Monday, October 13, 2014

Ebola – as seen through the eyes of a 13-year-old from Sierra Leone/ Followed by Australia's Response to the crisis

As the virus shows no sign of halting its relentless march, Bintu Sannoh describes its devastating impact on her community
Bintu Sannoh The Observer October 12, 2014 Jump to comments (146)

The Kenema community faces an uncertain future. Photograph: Josta Hopps/Street Child
Ebola is not a pleasing name to me. In fact, I hate even to hear the word – it has destroyed my family and education. Life was hard but OK: I live with my aunt and many family members in a big compound; we have always been poor but there was happiness. But now we are terrified. Too many people, friends and families, have died and are still dying. And the number of orphans increases on a daily basis.
When Ebola first arrived in my country, we weren’t too worried. Then came ‘sensitisation’ – all the community groups and NGOs running around talking about Ebola. But many refused to believe in the danger and even tried to make politics out of it. We had a riot in Kenema, under the banner of ‘Ebola is not real’. Some said the government does not care about Ebola because the government is from the north and the virus is in the east (home of the opposition party). Others said it was because doctors wanted your blood. There were so many stories and no one took Ebola too seriously.
Then, in early August, the situation changed. The government banned all movements in and out of Kenema and Kailahun districts. This hurt everyone, not just those with Ebola, as almost everything came to a standstill. We were trapped – and still are. My aunt, who used to go to the trade fair to buy local goods at low prices, could no longer travel. We had less money at home – like everyone apart from the rich people who Aunty said made money because of high prices.
Things got much worse still when Ebola came into our community. There was a pharmacist who got ill but said he was suffering from a septic ulcer, so he never went to the hospital. We believed him because he was a medical man and maybe because we didn’t know any better. Many people came in contact with him during his illness. When he died, his corpse was washed and prepared for burial by people in the community, as is our custom…………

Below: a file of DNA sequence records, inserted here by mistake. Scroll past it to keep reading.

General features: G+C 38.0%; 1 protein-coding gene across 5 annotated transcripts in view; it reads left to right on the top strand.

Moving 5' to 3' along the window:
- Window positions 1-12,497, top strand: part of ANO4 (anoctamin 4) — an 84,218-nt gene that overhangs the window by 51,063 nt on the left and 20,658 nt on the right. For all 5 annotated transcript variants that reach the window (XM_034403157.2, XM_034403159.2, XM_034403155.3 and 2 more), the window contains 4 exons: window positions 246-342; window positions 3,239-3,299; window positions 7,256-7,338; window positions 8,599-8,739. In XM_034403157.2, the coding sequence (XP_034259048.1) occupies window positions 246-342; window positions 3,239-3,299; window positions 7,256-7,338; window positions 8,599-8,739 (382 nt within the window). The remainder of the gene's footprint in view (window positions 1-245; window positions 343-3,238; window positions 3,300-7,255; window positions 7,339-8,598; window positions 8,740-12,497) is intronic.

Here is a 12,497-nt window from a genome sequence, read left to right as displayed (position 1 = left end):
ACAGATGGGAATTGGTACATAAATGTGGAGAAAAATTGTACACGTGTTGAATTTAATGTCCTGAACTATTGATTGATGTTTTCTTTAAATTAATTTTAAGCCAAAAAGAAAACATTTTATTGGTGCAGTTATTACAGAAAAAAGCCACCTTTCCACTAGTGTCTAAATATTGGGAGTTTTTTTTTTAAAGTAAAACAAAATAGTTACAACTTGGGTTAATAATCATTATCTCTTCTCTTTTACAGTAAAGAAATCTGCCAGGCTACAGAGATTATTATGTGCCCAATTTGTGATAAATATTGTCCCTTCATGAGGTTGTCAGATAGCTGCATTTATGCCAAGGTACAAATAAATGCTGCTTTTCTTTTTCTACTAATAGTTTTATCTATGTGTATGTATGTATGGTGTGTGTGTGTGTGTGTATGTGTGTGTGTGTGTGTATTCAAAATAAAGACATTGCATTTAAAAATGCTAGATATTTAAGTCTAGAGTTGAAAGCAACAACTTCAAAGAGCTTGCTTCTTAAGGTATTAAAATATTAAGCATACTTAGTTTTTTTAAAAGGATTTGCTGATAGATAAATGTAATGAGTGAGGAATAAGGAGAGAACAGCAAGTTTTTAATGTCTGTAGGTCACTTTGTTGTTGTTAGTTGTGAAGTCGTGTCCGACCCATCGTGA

Ebola crisis appeal:
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Ebola crisis: Australia won’t send doctors into harm’s way, says Abbott
International health organisations have criticised Australia’s ‘underwhelming’ response to the outbreak in west Africa
Michael Safi October 12, 2014

Sophia Doe sits with her grandchildren while watching the arrival of an Ebola team to take away the body of her daughter, Mekie Nagbe, in Monrovia, Liberia. Photograph: John Moore/Getty Images
The Australian government will not send doctors or nurses to west Africa to help contain the Ebola crisis until it is certain ‘all of the risks are being properly managed’, the prime minister, Tony Abbott, has said.
Figures released on Saturday by the World Health Organisation show that more than 4,000 people have died in the Ebola epidemic that broke out in west Africa in March, out of a total of 8,399 registered cases. The death toll includes 233 health workers.
International health organisations such as Médecins sans Frontières (MSF) have criticised the Abbott government’s ‘underwhelming’ response to the outbreak, which has included cash grants to MSF, the World Health Organisation and British front line efforts in Sierra Leone – but no Australian medical personnel.
Save the Children has called on the government to follow the lead of the Obama administration and send troops to help manage the response to the epidemic, which has claimed over 2,300 lives in Liberia alone.
But Abbott said on Sunday that the latest death toll would not change the government’s view on sending Australian health workers……….
Abbott said he ‘admired the selfless humanitarianism’ of the dozens of Australian doctors and nurses currently working in west Africa with non-government organisations. But there was ‘a world of difference’ between that and ‘ordering Australian personnel to go into a situation without the kind of risk minimisation strategies that any responsible Australian government would have to put it place’……….
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